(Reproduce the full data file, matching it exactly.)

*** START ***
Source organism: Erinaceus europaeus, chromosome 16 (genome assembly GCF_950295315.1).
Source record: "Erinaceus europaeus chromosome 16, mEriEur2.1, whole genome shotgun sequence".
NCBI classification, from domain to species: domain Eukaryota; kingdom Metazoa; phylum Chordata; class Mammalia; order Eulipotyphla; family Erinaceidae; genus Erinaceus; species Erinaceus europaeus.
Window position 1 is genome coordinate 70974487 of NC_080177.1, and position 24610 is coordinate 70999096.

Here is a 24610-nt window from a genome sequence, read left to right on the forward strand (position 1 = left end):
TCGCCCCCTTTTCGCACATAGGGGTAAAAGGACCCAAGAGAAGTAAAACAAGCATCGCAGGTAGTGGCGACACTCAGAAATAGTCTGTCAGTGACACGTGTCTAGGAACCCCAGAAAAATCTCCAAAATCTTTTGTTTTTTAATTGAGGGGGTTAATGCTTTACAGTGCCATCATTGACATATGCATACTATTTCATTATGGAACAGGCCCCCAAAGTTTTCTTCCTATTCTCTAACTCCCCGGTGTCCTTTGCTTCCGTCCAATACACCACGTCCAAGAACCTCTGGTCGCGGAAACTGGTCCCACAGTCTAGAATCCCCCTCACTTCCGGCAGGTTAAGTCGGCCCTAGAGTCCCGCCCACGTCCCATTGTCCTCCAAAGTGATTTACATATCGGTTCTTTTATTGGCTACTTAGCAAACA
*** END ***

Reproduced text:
Source organism: Erinaceus europaeus, chromosome 16 (genome assembly GCF_950295315.1).
Source record: "Erinaceus europaeus chromosome 16, mEriEur2.1, whole genome shotgun sequence".
NCBI classification, from domain to species: domain Eukaryota; kingdom Metazoa; phylum Chordata; class Mammalia; order Eulipotyphla; family Erinaceidae; genus Erinaceus; species Erinaceus europaeus.
Window position 1 is genome coordinate 70974487 of NC_080177.1, and position 24610 is coordinate 70999096.

Here is a 24610-nt window from a genome sequence, read left to right on the forward strand (position 1 = left end):
TCGCCCCCTTTTCGCACATAGGGGTAAAAGGACCCAAGAGAAGTAAAACAAGCATCGCAGGTAGTGGCGACACTCAGAAATAGTCTGTCAGTGACACGTGTCTAGGAACCCCAGAAAAATCTCCAAAATCTTTTGTTTTTTAATTGAGGGGGTTAATGCTTTACAGTGCCATCATTGACATATGCATACTATTTCATTATGGAACAGGCCCCCAAAGTTTTCTTCCTATTCTCTAACTCCCCGGTGTCCTTTGCTTCCGTCCAATACACCACGTCCAAGAACCTCTGGTCGCGGAAACTGGTCCCACAGTCTAGAATCCCCCTCACTTCCGGCAGGTTAAGTCGGCCCTAGAGTCCCGCCCACGTCCCATTGTCCTCCAAAGTGATTTACATATCGGTTCTTTTATTGGCTACTTAGCAAACA